George: Scared of the Dark (iOS) Review

Developer/Publisher: Wall West || Overall: 8.0

Hardware Used: iPad w/iOS 8.0

George: Scared of the Dark is the spiritual sequel to Ghostie and Ghostie 2.  Oh, you want facts about the game?  Well, apparently 10 years ago I made the joke that one of the Ghosts in Ghostie 2 was “George.”  Amazing!  What separates George: Scared of the Dark from its unrelated cousins is that it is a side-scrolling “running” platformer.  You command the spirit known only as “George,” who is covered by a cute little sheet (or perhaps he’s the sheet itself) across a treacherous, procedurally-generated platforming landscape.  Unfortunately there are no snowmen throwing presents at you, but you will be committing suicide quite a bit.

Oddly enough, this runner game has a story with the sensibilities of a Katamari Damacy game.  It is very mysterious and little is offered in the way of a plot.   Unlike Katamari Damacy, it is a bit morbid as giant floating skulls talk to you in ominous cryptic sentences after you finish a level.  Art is in the same vein, but has an indie feel with graphics that look very clean.  As you progress through levels, the colors get darker, the weather begins to change for the worse, and large knives/amputated limbs try to kill you, among other elements.

The game is made of procedural levels, but the way they are constructed feel more like “random sets” put together.  Retrying will never present you with the same exact layout but some portions appear to remain consistent or come later than usual, depending on the level.  It all starts out pretty tough while you get used to the rhythm of the game.  This is probably one of the only times I can remember that a Tutorial level was difficult.  All of the controls correspond with gestures you make on your touch screen — tapping to jump, swiping left to backflip, swiping right to do a mid-air dash and somehow/someway being able to double jump.  Double jumping still eludes me despite playing through the whole game and for some reason I do it randomly.

Controls are the weakest part of the game.  Tapping on the glass repeatedly can be taxing since I have to move my whole hand to get the rhythm down.  My fingers are also stupid and don’t always communicate to the touch screen that I am tapping it so I have to press down harder than usual (or repeatedly tap) to tell it to jump; that’s a personal issue that you might not encounter unless you have “stupid fingers.”  The “Retry” button is in the middle of the damn screen, so you have to move your hand off your device and tap the center before starting again.  My hands are big (hello ladies), but not that big (goodbye ladies).  It is much more convenient to have the “Retry” button on the bottom left/right hand corners so it is easier to reach your intended action with ease.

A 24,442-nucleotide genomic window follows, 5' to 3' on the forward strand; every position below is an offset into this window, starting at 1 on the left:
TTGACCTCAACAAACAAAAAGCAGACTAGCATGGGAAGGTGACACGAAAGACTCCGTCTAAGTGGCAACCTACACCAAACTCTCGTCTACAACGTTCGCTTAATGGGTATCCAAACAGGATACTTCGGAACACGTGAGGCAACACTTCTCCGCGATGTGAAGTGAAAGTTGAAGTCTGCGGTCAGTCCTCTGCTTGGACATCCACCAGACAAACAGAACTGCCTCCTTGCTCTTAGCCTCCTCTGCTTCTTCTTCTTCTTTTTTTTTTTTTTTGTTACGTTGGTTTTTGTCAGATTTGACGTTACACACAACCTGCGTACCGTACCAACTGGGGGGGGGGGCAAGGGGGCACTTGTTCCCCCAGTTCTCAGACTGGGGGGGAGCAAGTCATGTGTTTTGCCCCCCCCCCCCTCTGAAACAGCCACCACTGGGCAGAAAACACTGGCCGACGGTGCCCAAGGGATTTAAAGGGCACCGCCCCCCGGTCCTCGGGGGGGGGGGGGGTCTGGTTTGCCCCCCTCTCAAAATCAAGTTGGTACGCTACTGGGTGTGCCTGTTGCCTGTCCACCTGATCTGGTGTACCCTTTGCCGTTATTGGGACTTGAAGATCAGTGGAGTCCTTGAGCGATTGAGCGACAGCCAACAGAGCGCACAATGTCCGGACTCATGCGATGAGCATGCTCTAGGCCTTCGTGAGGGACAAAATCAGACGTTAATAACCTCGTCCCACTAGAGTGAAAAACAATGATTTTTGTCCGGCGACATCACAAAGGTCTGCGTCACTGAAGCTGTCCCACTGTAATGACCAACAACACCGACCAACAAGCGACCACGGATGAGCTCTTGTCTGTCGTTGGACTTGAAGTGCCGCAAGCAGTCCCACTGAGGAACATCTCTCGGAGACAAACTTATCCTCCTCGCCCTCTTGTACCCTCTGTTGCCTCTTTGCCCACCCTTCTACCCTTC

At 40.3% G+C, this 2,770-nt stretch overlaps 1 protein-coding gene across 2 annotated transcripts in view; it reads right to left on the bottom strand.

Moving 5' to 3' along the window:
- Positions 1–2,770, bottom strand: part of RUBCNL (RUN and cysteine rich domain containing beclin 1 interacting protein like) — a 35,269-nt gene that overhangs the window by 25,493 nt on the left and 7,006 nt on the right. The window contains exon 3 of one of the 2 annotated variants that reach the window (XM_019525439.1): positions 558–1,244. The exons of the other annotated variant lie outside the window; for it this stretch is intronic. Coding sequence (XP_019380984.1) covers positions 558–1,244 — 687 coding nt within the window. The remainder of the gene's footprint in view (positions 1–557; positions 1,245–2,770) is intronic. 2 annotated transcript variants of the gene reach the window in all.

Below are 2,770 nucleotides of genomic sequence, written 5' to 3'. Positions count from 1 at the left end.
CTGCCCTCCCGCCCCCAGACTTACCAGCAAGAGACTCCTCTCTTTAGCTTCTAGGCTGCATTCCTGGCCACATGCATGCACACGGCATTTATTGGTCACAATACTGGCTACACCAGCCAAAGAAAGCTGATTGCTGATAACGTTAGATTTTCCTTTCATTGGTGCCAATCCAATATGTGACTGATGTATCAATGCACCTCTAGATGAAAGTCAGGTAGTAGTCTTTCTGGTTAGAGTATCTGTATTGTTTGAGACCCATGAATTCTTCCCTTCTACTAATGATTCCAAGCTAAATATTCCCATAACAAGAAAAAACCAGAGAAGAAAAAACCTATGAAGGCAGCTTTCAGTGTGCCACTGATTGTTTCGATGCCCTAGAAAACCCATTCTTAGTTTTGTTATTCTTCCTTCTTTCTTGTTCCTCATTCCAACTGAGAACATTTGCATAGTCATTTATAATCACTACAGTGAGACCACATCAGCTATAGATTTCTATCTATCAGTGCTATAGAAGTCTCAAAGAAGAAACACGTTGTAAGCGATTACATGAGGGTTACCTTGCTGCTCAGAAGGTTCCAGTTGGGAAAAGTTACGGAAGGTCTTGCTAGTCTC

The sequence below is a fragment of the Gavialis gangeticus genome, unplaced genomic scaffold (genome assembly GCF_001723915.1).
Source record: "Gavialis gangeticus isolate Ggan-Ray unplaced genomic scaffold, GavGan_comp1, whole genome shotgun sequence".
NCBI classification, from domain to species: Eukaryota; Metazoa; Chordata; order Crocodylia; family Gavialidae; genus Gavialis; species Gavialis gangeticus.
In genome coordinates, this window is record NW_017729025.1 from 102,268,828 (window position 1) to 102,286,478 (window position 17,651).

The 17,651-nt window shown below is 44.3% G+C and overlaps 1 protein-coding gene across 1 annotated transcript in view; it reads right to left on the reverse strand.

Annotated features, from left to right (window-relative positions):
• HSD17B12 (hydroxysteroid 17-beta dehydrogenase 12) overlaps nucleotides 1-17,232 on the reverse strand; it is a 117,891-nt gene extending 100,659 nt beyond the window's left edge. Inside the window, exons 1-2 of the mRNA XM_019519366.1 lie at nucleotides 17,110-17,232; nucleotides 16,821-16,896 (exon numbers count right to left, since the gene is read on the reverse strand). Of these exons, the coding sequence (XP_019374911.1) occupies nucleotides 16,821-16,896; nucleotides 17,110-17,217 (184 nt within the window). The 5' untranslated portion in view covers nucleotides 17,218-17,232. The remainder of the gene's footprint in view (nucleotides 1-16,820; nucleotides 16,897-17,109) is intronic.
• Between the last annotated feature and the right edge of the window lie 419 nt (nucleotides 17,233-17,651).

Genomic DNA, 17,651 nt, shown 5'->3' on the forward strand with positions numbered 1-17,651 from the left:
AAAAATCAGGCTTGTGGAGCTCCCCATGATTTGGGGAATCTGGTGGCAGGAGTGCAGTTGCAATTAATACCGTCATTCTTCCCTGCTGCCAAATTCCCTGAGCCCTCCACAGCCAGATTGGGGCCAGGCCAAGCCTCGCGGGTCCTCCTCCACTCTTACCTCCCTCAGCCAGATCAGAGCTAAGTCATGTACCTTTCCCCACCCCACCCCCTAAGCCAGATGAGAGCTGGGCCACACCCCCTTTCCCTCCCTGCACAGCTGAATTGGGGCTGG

Once you get used to the tempo of the scrolling, you might be able to breeze past some levels and get less frustrated (if you get to that point).  Since levels are almost never the same, you can’t memorize them, but some combinations might be easier than others.  Some levels do have locked-in elements though.  As you run through a stage, your goal is to also collect Skulls.  Occasionally this may change your decision as to whether or not take a higher risk path for the reward.  The items you can unlock are mainly cosmetic, such as changing your avatar to a frog.  Six things are available to buy, three of which are different avatars, one is a cosmetic that places fire behind you.  The last two are boosts to your jumping and a shield that will protect you from enemies.  If you want to unlock all of the items, it will be 5700 skulls.  From playing through all of the stages, I earned a little less than 500.  Extrapolate from that what you will.

It’s very annoying that the screen goes up and down with George the Ghost as you jump.  There isn’t usually an opportunity to go very high, so the camera should only move when you are higher.  I was getting a little bit of a headache after about an hour or so straight and had to take a break since the motion was constantly up and down.  The game doesn’t seem to be designed for anything but casually playing every now and then, so it might not actually matter.

The music is very good.  It can be a bit repetitive since you retry levels a lot, and since the levels aren’t very long they aren’t matched with full-length songs.  You’ll be listening to the first 20 seconds or so of the song more than the last 20 or so, but it more or less is made to loop so you’re not going to hear much of anything different.  The music is ambient instrumental electronic sort of music, and I would definitely listen to something like it normally.

Only 10 levels are available at the moment for $1.99, which is a very reasonable price considering you can replay levels and they are practically never the same.  You can unlock cosmetics and boosts by collecting Skulls, which influences you to keep playing.  Expansion packs are planned for Halloween and Christmas at the moment.

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